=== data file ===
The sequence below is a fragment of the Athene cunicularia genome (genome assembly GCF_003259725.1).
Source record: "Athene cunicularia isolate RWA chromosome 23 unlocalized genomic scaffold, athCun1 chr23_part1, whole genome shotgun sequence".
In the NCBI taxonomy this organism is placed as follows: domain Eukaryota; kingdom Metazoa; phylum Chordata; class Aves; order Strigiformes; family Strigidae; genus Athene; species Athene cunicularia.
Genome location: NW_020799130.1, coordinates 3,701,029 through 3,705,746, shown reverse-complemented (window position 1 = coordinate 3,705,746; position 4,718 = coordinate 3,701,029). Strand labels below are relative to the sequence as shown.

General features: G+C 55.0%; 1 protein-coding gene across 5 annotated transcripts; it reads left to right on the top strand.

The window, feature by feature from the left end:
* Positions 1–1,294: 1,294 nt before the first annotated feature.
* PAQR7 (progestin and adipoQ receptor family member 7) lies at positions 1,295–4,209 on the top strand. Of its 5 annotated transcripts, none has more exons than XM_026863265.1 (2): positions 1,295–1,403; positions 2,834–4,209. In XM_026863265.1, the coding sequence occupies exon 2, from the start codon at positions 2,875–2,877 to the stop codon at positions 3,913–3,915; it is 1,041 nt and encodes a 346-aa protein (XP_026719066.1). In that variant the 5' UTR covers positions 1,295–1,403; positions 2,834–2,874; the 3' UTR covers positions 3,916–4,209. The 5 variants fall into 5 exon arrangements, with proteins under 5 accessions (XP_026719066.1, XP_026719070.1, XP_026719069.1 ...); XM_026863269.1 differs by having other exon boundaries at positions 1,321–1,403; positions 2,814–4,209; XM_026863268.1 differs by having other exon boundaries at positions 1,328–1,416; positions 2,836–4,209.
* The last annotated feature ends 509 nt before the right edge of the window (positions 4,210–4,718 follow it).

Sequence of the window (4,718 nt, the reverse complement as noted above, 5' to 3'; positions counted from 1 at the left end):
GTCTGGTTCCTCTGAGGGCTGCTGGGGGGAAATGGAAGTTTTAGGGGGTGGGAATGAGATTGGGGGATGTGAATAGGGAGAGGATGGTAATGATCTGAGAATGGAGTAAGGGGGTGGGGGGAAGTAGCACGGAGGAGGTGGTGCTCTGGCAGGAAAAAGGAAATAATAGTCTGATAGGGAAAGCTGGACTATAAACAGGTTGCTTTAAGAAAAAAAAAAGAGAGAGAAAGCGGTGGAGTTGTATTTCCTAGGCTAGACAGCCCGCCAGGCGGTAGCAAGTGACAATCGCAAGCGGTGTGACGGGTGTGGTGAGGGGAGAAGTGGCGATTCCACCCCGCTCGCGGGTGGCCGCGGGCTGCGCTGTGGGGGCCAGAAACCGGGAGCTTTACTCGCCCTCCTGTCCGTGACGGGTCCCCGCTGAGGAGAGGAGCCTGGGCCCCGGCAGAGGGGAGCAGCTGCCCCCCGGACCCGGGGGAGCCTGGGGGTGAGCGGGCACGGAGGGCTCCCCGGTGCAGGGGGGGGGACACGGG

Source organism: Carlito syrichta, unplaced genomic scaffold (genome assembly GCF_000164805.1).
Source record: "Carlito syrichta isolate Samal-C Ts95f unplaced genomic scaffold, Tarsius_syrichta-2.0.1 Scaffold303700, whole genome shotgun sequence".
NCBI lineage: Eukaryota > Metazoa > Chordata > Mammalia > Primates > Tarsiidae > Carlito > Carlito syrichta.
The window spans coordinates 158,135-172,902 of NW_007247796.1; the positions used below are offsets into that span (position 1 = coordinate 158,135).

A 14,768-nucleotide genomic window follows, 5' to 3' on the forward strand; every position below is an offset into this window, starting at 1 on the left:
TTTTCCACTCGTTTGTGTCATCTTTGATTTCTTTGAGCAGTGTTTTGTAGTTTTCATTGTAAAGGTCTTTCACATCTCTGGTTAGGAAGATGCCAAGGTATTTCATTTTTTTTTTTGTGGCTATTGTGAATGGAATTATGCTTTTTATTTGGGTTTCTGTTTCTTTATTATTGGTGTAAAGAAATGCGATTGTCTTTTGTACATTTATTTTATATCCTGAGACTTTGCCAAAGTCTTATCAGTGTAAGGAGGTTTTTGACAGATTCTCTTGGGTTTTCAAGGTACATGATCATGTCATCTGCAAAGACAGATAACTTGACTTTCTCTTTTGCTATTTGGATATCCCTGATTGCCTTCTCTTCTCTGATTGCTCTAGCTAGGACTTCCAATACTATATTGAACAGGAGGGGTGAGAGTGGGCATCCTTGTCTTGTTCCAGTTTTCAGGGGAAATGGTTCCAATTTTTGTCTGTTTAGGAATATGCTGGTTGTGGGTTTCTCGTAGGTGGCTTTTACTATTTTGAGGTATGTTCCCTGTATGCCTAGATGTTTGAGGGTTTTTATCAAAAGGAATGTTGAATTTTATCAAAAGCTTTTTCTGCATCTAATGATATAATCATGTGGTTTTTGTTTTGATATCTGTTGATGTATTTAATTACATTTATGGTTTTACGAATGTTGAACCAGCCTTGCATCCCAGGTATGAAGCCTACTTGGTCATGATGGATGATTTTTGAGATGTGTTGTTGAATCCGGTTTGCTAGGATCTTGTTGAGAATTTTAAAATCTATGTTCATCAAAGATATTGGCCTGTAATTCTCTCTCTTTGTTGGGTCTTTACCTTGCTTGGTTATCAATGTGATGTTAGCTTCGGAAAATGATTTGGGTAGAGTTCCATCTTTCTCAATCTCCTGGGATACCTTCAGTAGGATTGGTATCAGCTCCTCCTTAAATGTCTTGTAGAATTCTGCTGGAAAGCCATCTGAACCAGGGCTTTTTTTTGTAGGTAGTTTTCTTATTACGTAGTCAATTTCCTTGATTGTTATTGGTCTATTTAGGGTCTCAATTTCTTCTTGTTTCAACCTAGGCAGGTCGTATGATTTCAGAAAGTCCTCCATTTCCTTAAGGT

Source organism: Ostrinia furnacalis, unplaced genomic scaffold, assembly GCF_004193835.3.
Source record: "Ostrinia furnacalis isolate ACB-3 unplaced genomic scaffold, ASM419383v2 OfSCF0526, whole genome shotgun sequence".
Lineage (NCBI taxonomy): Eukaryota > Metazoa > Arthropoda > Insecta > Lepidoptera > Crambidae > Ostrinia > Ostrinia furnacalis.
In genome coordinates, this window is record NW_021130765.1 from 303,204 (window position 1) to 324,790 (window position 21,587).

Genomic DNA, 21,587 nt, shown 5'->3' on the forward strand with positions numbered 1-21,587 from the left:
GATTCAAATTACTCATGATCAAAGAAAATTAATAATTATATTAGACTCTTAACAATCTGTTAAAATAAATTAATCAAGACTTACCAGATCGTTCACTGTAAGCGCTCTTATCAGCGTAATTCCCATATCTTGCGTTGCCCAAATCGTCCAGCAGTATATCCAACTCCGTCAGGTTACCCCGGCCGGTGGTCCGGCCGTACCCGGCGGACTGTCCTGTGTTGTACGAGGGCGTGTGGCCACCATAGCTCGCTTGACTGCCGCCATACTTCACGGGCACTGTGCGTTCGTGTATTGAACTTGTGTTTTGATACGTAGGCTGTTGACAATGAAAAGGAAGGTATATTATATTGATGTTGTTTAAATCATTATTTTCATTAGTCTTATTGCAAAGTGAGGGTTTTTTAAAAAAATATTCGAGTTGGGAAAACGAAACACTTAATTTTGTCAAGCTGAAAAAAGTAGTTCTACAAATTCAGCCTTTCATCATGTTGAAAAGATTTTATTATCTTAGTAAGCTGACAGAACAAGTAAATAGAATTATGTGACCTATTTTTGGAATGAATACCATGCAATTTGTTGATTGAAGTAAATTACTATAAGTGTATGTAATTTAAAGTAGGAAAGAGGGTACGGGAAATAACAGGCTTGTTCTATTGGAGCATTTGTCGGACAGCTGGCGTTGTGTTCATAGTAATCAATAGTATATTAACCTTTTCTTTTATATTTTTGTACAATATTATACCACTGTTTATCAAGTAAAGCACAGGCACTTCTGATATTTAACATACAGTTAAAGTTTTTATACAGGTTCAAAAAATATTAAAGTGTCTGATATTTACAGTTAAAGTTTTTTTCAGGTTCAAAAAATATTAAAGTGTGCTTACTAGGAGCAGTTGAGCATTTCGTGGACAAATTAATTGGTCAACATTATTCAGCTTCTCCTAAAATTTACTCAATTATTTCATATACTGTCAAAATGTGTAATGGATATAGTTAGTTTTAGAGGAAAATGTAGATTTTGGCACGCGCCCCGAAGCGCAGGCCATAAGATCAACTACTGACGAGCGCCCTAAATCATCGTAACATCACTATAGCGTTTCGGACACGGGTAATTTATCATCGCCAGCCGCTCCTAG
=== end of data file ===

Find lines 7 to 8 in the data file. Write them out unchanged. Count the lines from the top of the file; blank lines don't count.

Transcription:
* Positions 1–1,294: 1,294 nt before the first annotated feature.
* PAQR7 (progestin and adipoQ receptor family member 7) lies at positions 1,295–4,209 on the top strand. Of its 5 annotated transcripts, none has more exons than XM_026863265.1 (2): positions 1,295–1,403; positions 2,834–4,209. In XM_026863265.1, the coding sequence occupies exon 2, from the start codon at positions 2,875–2,877 to the stop codon at positions 3,913–3,915; it is 1,041 nt and encodes a 346-aa protein (XP_026719066.1). In that variant the 5' UTR covers positions 1,295–1,403; positions 2,834–2,874; the 3' UTR covers positions 3,916–4,209. The 5 variants fall into 5 exon arrangements, with proteins under 5 accessions (XP_026719066.1, XP_026719070.1, XP_026719069.1 ...); XM_026863269.1 differs by having other exon boundaries at positions 1,321–1,403; positions 2,814–4,209; XM_026863268.1 differs by having other exon boundaries at positions 1,328–1,416; positions 2,836–4,209.